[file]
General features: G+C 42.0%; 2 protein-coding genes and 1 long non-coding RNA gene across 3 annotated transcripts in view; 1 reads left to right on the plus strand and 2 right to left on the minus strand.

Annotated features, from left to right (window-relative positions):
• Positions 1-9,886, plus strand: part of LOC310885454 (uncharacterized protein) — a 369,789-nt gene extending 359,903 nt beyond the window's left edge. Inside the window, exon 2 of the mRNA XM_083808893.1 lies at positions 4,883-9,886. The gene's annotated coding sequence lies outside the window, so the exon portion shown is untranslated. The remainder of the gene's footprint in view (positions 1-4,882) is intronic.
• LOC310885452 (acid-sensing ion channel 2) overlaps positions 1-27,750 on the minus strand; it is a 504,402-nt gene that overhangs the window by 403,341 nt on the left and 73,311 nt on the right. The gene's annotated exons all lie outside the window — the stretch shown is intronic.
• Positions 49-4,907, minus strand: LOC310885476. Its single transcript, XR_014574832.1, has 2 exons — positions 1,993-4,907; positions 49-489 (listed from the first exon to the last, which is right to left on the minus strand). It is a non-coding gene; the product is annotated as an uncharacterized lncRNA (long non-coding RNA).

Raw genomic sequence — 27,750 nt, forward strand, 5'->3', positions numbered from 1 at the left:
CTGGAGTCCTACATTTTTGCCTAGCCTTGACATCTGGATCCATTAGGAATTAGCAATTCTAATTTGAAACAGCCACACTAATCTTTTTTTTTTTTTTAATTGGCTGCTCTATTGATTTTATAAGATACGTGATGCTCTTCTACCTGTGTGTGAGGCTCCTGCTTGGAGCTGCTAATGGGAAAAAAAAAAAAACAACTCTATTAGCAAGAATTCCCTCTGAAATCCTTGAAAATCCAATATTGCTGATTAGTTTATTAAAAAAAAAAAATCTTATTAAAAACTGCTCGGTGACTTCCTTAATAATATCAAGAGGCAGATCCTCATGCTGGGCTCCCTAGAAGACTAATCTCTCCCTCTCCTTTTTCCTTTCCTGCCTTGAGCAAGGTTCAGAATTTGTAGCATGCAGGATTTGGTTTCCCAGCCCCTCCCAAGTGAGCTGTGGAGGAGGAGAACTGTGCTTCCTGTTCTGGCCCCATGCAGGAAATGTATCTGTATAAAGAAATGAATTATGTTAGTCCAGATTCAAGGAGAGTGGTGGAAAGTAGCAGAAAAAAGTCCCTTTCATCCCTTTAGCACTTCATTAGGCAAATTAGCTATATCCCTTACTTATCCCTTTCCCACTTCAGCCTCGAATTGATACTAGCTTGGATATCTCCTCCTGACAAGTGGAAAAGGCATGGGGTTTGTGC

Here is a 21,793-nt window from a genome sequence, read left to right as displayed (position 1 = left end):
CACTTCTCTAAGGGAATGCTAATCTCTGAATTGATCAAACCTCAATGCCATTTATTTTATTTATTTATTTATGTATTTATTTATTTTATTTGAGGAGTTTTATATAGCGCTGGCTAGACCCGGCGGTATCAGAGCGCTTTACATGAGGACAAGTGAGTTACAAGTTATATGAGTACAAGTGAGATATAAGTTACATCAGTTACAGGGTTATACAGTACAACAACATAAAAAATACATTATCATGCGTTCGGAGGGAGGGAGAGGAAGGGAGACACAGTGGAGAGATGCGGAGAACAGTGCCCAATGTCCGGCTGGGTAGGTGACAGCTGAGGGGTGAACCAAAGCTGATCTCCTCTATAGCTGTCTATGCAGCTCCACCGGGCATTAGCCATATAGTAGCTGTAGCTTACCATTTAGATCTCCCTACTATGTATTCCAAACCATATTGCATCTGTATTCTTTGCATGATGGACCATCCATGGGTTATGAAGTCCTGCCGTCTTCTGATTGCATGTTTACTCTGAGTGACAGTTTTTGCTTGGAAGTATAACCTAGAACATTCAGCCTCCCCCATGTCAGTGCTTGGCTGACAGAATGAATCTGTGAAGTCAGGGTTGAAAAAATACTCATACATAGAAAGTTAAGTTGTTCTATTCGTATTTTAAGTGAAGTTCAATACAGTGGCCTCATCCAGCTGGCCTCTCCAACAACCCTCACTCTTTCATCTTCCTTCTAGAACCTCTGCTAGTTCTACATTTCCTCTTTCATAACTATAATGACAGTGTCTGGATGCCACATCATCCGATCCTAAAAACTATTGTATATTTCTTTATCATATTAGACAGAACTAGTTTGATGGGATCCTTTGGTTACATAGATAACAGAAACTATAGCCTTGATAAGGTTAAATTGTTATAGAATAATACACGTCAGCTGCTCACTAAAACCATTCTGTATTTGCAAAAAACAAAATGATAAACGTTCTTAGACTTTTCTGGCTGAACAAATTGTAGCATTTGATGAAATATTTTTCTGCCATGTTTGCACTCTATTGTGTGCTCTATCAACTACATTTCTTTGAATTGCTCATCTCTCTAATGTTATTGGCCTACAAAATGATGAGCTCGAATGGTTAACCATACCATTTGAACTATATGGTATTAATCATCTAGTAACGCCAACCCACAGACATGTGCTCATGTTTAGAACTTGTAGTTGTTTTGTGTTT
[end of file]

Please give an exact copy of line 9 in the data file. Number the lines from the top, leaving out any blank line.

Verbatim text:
CACTTCTCTAAGGGAATGCTAATCTCTGAATTGATCAAACCTCAATGCCATTTATTTTATTTATTTATTTATGTATTTATTTATTTTATTTGAGGAGTTTTATATAGCGCTGGCTAGACCCGGCGGTATCAGAGCGCTTTACATGAGGACAAGTGAGTTACAAGTTATATGAGTACAAGTGAGATATAAGTTACATCAGTTACAGGGTTATACAGTACAACAACATAAAAAATACATTATCATGCGTTCGGAGGGAGGGAGAGGAAGGGAGACACAGTGGAGAGATGCGGAGAACAGTGCCCAATGTCCGGCTGGGTAGGTGACAGCTGAGGGGTGAACCAAAGCTGATCTCCTCTATAGCTGTCTATGCAGCTCCACCGGGCATTAGCCATATAGTAGCTGTAGCTTACCATTTAGATCTCCCTACTATGTATTCCAAACCATATTGCATCTGTATTCTTTGCATGATGGACCATCCATGGGTTATGAAGTCCTGCCGTCTTCTGATTGCATGTTTACTCTGAGTGACAGTTTTTGCTTGGAAGTATAACCTAGAACATTCAGCCTCCCCCATGTCAGTGCTTGGCTGACAGAATGAATCTGTGAAGTCAGGGTTGAAAAAATACTCATACATAGAAAGTTAAGTTGTTCTATTCGTATTTTAAGTGAAGTTCAATACAGTGGCCTCATCCAGCTGGCCTCTCCAACAACCCTCACTCTTTCATCTTCCTTCTAGAACCTCTGCTAGTTCTACATTTCCTCTTTCATAACTATAATGACAGTGTCTGGATGCCACATCATCCGATCCTAAAAACTATTGTATATTTCTTTATCATATTAGACAGAACTAGTTTGATGGGATCCTTTGGTTACATAGATAACAGAAACTATAGCCTTGATAAGGTTAAATTGTTATAGAATAATACACGTCAGCTGCTCACTAAAACCATTCTGTATTTGCAAAAAACAAAATGATAAACGTTCTTAGACTTTTCTGGCTGAACAAATTGTAGCATTTGATGAAATATTTTTCTGCCATGTTTGCACTCTATTGTGTGCTCTATCAACTACATTTCTTTGAATTGCTCATCTCTCTAATGTTATTGGCCTACAAAATGATGAGCTCGAATGGTTAACCATACCATTTGAACTATATGGTATTAATCATCTAGTAACGCCAACCCACAGACATGTGCTCATGTTTAGAACTTGTAGTTGTTTTGTGTTT